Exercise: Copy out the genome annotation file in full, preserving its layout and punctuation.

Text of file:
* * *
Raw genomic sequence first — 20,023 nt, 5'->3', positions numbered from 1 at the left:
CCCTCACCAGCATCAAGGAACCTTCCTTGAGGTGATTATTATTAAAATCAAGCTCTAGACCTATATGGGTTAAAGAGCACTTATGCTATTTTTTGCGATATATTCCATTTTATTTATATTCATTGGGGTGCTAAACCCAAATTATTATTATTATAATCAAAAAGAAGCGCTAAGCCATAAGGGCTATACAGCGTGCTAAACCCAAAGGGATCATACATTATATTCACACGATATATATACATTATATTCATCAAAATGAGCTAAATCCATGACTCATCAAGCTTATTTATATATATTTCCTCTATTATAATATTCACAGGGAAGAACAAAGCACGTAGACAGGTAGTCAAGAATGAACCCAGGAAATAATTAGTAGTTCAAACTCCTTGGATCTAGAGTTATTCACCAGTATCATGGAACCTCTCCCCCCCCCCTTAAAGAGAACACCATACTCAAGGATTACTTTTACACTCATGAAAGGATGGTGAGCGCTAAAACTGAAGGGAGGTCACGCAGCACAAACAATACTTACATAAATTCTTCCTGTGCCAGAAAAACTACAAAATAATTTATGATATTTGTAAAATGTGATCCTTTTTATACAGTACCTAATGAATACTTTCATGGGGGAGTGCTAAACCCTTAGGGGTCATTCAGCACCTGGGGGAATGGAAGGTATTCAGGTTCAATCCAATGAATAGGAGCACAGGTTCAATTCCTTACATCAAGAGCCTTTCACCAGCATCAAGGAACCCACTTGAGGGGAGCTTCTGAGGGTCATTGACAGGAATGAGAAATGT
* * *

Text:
Raw genomic sequence first — 20,023 nt, 5'->3', positions numbered from 1 at the left:
CCCTCACCAGCATCAAGGAACCTTCCTTGAGGTGATTATTATTAAAATCAAGCTCTAGACCTATATGGGTTAAAGAGCACTTATGCTATTTTTTGCGATATATTCCATTTTATTTATATTCATTGGGGTGCTAAACCCAAATTATTATTATTATAATCAAAAAGAAGCGCTAAGCCATAAGGGCTATACAGCGTGCTAAACCCAAAGGGATCATACATTATATTCACACGATATATATACATTATATTCATCAAAATGAGCTAAATCCATGACTCATCAAGCTTATTTATATATATTTCCTCTATTATAATATTCACAGGGAAGAACAAAGCACGTAGACAGGTAGTCAAGAATGAACCCAGGAAATAATTAGTAGTTCAAACTCCTTGGATCTAGAGTTATTCACCAGTATCATGGAACCTCTCCCCCCCCCCTTAAAGAGAACACCATACTCAAGGATTACTTTTACACTCATGAAAGGATGGTGAGCGCTAAAACTGAAGGGAGGTCACGCAGCACAAACAATACTTACATAAATTCTTCCTGTGCCAGAAAAACTACAAAATAATTTATGATATTTGTAAAATGTGATCCTTTTTATACAGTACCTAATGAATACTTTCATGGGGGAGTGCTAAACCCTTAGGGGTCATTCAGCACCTGGGGGAATGGAAGGTATTCAGGTTCAATCCAATGAATAGGAGCACAGGTTCAATTCCTTACATCAAGAGCCTTTCACCAGCATCAAGGAACCCACTTGAGGGGAGCTTCTGAGGGTCATTGACAGGAATGAGAAATGT